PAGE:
Genesis 41: Joseph Interprets Pharaoh’s Dreams; Joseph Saves Egypt; Joseph’s Two Sons

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Hebrew-English Text

I. Summary

Pharaoh has two disturbing dreams that initially defy interpretation. The cupbearer tells Pharaoh about Joseph, who interprets the dreams as foretelling seven plentiful years followed by seven years of famine. Pharaoh appoints Joseph his second-in-command and Joseph collects grain that helps during the years of famine. Joseph and an Egyptian named Asenath have two children named Manasseh and Ephraim.

II. Photo

Pharaoh dreams of seven cows: “Then came up out of the Nile seven beautiful and fat cows, and they grazed in the reed grass.” (v. 2)

III. Outline

1-7. Pharaoh’s two dreams

1a. Two years pass

1b-4. The first dream: 7 emaciated cows eat 7 healthy ones at the Nile

5-7. The second dream: 7 emaciated ears of grain eat 7 healthy ones

8-36. Joseph’s interpretation and suggestion

8. Egypt’s wise men and magicians could not explain the dream

9-13. The cupbearer recounts his experience with Joseph to Pharaoh

15-16. Joseph tells Pharaoh that God, not Joseph, is the true interpreter

17-24. Pharaoh recounts his two dreams

25-33. Joseph’s interpretation: 7 years of bounty followed by 7 years of famine

34-36. Joseph’s suggestion: appoint someone to collect 1/5 of the bounty for the years of famine

37-45. Pharaoh appoints Joseph his second-in-command

37-41. Pharaoh chooses Joseph to be his second-in-command

42-43. Pharaoh gives Joseph his signet ring, dresses him in fine clothes, and has him ride as a ruler

44. Pharaoh gives Joseph full control of Egypt

45. Pharaoh names Joseph Zaphenath-paneah and gives him Asenath daughter of the priest Poti Phera as a wife

46-53. The seven good years, including Joseph’s two sons

46a. Joseph was 30 years old when he began to serve Pharaoh

46b-49. Joseph stores up grain beyond measure during the 7 plentiful years

50-52. Joseph has two children with Asenath: Manasseh (“forgetting”) because he has forgotten his troubles, and Ephraim (“fruitful”) because he has been fruitful

53-57. The seven bad years

53-54. The famine spread to every country, but there was bread in Egypt

55. Pharaoh sends his people to Joseph

56. Joseph gives (sells?) grain to the Egyptians

57. Foreigners came for grain too

IV. Select Verses

1-7: After two whole years, Pharaoh dreamed that he was standing by the Nile,  and there came up out of the Nile seven sleek and fat cows, and they grazed in the reed grass. Then seven other cows, ugly and thin, came up out of the Nile after them, and stood by the other cows on the bank of the Nile. The ugly and thin cows ate up the seven sleek and fat cows. And Pharaoh awoke. Then he fell asleep and dreamed a second time; seven ears of grain, plump and good, were growing on one stalk.  Then seven ears, thin and blighted by the east wind, sprouted after them. The thin ears swallowed up the seven plump and full ears. Pharaoh awoke, and it was a dream.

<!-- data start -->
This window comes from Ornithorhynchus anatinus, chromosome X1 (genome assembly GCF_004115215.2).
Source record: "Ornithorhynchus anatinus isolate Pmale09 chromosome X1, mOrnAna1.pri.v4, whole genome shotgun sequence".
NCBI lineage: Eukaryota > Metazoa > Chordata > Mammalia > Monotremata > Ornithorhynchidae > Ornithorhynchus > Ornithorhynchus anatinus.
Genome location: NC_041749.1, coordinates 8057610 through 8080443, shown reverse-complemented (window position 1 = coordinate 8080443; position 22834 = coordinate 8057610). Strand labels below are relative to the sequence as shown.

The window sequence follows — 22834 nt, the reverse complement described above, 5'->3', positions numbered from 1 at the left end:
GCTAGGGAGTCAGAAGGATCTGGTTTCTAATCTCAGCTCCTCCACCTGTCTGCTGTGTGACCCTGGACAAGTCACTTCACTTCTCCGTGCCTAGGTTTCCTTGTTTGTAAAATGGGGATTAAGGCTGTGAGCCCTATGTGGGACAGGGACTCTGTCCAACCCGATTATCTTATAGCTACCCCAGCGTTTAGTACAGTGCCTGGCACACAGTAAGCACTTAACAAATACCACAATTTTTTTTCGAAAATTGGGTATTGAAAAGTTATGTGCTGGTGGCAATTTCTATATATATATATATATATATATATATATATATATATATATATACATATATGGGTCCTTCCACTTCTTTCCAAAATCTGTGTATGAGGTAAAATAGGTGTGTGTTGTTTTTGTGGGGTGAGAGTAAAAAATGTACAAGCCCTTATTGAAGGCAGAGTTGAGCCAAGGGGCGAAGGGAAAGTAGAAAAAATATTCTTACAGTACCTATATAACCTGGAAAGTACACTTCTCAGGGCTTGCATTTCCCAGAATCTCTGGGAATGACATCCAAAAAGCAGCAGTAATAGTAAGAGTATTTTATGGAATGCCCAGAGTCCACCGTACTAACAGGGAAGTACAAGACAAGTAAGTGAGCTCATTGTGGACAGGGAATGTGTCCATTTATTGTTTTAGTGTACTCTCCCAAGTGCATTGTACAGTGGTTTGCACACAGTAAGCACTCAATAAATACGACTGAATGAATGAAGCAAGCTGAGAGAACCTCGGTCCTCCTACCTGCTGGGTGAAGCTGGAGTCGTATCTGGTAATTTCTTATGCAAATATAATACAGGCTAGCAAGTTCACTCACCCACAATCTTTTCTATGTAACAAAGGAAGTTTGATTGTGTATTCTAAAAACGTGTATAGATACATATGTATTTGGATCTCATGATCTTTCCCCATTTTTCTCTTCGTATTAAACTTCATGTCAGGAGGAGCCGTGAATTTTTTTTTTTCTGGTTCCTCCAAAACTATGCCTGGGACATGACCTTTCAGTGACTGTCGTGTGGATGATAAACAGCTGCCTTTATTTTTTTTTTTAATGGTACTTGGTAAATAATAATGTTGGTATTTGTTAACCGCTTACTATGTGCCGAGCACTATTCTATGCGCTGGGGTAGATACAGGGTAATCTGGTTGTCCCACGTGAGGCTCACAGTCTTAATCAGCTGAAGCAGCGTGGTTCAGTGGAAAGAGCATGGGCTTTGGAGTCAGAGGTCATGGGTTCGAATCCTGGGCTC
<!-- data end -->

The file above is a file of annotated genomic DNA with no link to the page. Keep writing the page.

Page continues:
15-16: And Pharaoh said to Joseph, “I have had a dream, and there is no one who can interpret it. I have heard it said of you that when you hear a dream you can interpret it.” Joseph answered Pharaoh, “It is not I; God will give Pharaoh a favorable answer.”

42-43:  Removing his signet ring from his hand, Pharaoh put it on Joseph’s hand; he arrayed him in garments of fine linen, and put a gold chain around his neck. He had him ride in the chariot of his second-in-command; and they cried out in front of him, “Bow the knee!” Thus he set him over all the land of Egypt.

45:  Pharaoh gave Joseph the name Zaphenath-paneah; and he gave him Asenath daughter of Potiphera, priest of On, as his wife. Thus Joseph gained authority over the land of Egypt.

49: So Joseph stored up grain in such abundance—like the sand of the sea—that he stopped measuring it; it was beyond measure.

50-52: Before the years of famine came, Joseph had two sons, whom Asenath daughter of Potiphera, priest of On, bore to him. Joseph named the firstborn Manasseh, “For,” he said, “God has made me forget all my hardship and all my father’s house.” The second he named Ephraim, “For God has made me fruitful in the land of my misfortunes.”

54b: There was famine in every country, but throughout the land of Egypt there was bread.

V. Comment

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VI. Works Used

(see “Commentaries” page)

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